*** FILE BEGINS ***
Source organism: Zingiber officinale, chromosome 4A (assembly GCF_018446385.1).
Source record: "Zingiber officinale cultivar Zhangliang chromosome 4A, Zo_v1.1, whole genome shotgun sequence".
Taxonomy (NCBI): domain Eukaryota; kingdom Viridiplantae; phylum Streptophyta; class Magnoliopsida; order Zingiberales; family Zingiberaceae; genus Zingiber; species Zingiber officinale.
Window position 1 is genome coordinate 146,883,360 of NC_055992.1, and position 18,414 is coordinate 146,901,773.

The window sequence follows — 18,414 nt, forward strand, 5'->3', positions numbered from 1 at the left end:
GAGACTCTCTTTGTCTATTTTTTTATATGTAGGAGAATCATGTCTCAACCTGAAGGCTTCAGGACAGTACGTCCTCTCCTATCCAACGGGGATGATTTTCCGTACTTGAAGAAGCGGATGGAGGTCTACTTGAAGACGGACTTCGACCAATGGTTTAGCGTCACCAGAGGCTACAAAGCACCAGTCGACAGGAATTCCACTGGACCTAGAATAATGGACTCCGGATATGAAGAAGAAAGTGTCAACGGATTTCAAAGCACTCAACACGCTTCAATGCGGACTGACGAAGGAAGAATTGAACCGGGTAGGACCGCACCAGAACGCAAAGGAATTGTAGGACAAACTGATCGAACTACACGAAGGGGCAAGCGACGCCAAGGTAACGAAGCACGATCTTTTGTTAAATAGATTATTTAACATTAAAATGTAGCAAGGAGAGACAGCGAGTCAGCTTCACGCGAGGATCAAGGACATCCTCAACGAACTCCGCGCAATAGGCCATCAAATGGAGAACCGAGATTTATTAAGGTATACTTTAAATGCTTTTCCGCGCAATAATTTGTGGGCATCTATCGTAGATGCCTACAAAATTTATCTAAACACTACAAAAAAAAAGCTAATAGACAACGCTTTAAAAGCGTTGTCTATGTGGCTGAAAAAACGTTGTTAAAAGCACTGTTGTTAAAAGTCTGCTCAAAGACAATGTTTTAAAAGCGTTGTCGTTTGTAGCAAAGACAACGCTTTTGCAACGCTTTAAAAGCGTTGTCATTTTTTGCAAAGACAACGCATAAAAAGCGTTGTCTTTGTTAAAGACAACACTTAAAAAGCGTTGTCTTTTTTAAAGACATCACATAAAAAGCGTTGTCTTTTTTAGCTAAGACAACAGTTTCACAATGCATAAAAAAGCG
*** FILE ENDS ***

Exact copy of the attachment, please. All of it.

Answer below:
Source organism: Zingiber officinale, chromosome 4A (assembly GCF_018446385.1).
Source record: "Zingiber officinale cultivar Zhangliang chromosome 4A, Zo_v1.1, whole genome shotgun sequence".
Taxonomy (NCBI): domain Eukaryota; kingdom Viridiplantae; phylum Streptophyta; class Magnoliopsida; order Zingiberales; family Zingiberaceae; genus Zingiber; species Zingiber officinale.
Window position 1 is genome coordinate 146,883,360 of NC_055992.1, and position 18,414 is coordinate 146,901,773.

The window sequence follows — 18,414 nt, forward strand, 5'->3', positions numbered from 1 at the left end:
GAGACTCTCTTTGTCTATTTTTTTATATGTAGGAGAATCATGTCTCAACCTGAAGGCTTCAGGACAGTACGTCCTCTCCTATCCAACGGGGATGATTTTCCGTACTTGAAGAAGCGGATGGAGGTCTACTTGAAGACGGACTTCGACCAATGGTTTAGCGTCACCAGAGGCTACAAAGCACCAGTCGACAGGAATTCCACTGGACCTAGAATAATGGACTCCGGATATGAAGAAGAAAGTGTCAACGGATTTCAAAGCACTCAACACGCTTCAATGCGGACTGACGAAGGAAGAATTGAACCGGGTAGGACCGCACCAGAACGCAAAGGAATTGTAGGACAAACTGATCGAACTACACGAAGGGGCAAGCGACGCCAAGGTAACGAAGCACGATCTTTTGTTAAATAGATTATTTAACATTAAAATGTAGCAAGGAGAGACAGCGAGTCAGCTTCACGCGAGGATCAAGGACATCCTCAACGAACTCCGCGCAATAGGCCATCAAATGGAGAACCGAGATTTATTAAGGTATACTTTAAATGCTTTTCCGCGCAATAATTTGTGGGCATCTATCGTAGATGCCTACAAAATTTATCTAAACACTACAAAAAAAAAGCTAATAGACAACGCTTTAAAAGCGTTGTCTATGTGGCTGAAAAAACGTTGTTAAAAGCACTGTTGTTAAAAGTCTGCTCAAAGACAATGTTTTAAAAGCGTTGTCGTTTGTAGCAAAGACAACGCTTTTGCAACGCTTTAAAAGCGTTGTCATTTTTTGCAAAGACAACGCATAAAAAGCGTTGTCTTTGTTAAAGACAACACTTAAAAAGCGTTGTCTTTTTTAAAGACATCACATAAAAAGCGTTGTCTTTTTTAGCTAAGACAACAGTTTCACAATGCATAAAAAAGCG